The approach to build relations in all areas, even while continuing efforts to solve the border problem, essentially stems from the 1988 visit. The 1993 agreement on peace and tranquility along the Line of Actual Control followed. This writer remembers working on the first, nascent, draft of the agreement in 1991-92 together with the then Chinese ambassador in Delhi, the late Cheng Ruisheng. We took our inspiration from the experience of the Sino-Soviet border negotiations, and the concept of “equal and mutual security” that China and the erstwhile Soviet Union, later Russia, had defined in their negotiations.
Despite all this, it is easy to slide into bellicosity and mutual recrimination as the recent experience of Doklam showed. Fortunately, before things got out of hand, pragmatic diplomacy triumphed over the threat of dysfunctional conflict. The mutual disengagement practiced at Doklam in an act of strategic pragmatism and wise political leadership on both sides has eased the situation, no doubt. To draw reference from Ignatieff, there was no appeasement, but a compromise was achieved.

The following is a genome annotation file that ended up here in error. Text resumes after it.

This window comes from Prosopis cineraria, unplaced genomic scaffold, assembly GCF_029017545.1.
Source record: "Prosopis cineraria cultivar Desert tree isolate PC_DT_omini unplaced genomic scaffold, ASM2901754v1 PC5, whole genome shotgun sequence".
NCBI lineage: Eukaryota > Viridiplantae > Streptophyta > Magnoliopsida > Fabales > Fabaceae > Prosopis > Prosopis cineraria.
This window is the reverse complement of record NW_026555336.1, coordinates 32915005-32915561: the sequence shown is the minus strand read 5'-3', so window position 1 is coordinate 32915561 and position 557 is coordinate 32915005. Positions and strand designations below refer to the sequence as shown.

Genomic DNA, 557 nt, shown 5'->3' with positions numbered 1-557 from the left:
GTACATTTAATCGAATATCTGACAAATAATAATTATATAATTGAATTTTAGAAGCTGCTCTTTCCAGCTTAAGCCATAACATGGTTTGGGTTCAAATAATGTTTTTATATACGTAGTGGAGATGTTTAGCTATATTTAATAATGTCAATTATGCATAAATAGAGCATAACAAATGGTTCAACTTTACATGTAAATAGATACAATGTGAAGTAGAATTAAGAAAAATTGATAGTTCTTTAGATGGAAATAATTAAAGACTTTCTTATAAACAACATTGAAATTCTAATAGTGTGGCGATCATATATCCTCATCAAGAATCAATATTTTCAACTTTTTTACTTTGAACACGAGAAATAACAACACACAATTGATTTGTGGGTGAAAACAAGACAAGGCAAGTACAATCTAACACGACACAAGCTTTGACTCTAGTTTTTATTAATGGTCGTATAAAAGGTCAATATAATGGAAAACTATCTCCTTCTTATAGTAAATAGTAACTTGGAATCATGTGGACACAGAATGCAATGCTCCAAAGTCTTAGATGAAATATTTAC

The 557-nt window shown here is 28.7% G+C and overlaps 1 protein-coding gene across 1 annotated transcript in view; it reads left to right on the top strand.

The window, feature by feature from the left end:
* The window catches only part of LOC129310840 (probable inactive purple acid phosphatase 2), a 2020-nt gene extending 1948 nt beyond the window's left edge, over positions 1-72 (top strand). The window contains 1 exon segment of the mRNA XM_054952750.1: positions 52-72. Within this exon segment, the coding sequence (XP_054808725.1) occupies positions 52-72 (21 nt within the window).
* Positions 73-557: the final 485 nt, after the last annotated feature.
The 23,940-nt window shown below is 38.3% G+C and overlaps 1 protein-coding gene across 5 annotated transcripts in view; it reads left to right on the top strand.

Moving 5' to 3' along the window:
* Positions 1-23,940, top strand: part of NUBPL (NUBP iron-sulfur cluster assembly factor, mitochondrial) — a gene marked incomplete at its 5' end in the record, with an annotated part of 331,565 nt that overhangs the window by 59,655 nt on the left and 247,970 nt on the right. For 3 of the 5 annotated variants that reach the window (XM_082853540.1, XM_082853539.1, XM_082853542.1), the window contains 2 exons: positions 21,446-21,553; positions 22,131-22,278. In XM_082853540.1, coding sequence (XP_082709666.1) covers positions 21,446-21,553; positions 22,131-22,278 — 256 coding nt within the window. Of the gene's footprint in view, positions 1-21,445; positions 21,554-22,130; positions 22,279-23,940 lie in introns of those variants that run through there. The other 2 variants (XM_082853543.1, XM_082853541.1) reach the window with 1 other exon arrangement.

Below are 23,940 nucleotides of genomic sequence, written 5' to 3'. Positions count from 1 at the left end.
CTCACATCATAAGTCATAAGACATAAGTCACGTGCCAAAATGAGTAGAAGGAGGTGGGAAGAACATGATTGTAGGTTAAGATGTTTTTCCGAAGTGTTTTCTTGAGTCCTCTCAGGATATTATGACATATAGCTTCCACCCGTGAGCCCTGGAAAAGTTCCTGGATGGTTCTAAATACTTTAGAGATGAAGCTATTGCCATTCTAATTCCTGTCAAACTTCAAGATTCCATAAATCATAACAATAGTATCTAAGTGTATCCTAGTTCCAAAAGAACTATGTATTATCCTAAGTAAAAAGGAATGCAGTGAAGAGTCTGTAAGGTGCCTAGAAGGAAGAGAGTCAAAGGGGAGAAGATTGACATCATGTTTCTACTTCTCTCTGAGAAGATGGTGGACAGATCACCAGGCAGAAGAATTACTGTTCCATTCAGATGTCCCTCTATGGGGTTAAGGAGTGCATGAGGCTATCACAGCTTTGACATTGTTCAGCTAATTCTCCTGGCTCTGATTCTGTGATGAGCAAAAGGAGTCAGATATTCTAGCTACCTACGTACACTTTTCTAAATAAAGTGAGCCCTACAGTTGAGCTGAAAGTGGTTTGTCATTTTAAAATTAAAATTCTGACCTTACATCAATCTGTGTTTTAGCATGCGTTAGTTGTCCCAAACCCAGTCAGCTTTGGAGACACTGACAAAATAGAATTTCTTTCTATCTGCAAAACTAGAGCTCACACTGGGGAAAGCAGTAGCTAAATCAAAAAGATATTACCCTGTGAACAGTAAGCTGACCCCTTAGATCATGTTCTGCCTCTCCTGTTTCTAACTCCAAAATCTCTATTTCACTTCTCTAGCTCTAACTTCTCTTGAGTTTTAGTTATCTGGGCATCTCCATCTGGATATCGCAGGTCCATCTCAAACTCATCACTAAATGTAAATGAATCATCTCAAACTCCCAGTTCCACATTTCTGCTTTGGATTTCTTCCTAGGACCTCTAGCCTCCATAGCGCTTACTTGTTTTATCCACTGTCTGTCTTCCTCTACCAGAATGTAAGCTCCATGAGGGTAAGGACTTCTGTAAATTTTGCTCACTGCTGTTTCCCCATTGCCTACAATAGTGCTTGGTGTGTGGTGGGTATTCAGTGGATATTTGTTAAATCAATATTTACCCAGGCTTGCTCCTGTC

From compromise, where do we go? Has the ‘refresh’ button been pressed in regard to the relationship? This is where the doubts surface. One cannot escape the impression that the Masood Azhar matter (the buzz among some Chinese officials is that the latter issue was close to resolution until the Tawang visit of the Dalai Lama was announced), our membership of the Nuclear Suppliers Group and the China-Pakistan Economic Corridor have together become the sine qua non on which our approach to China is based. Is the day-to-day bilateral relationship functioning smoothly? Maybe, not. In such circumstances, another Doklam-like crisis may have unforeseen consequences.
Allowing an adversarial relationship to slip into a corrosive ‘enemy’ mode would be unfortunate. What is the calculus of advantage to us in such a scenario? The Americans for instance, practice a great deal of give and take in their relations with China. When transacting everyday business becomes obstacle-ridden, with no quarter given, then we need not be rocket scientists to determine where we are headed. Let the relationship be process-driven in order to ensure a modus operandi that works and is not broken. Throwing the gauntlet is only worth it if we have made sober calculations about our end game. Taking a page from our inherent capacity to adjust and be flexible, let us practice a little unemotional pragmatism. Restoring China to enemy status is not a desirable, or sustainable, goal.
Nirupama Rao is a former foreign secretary and ambassador to China and the US.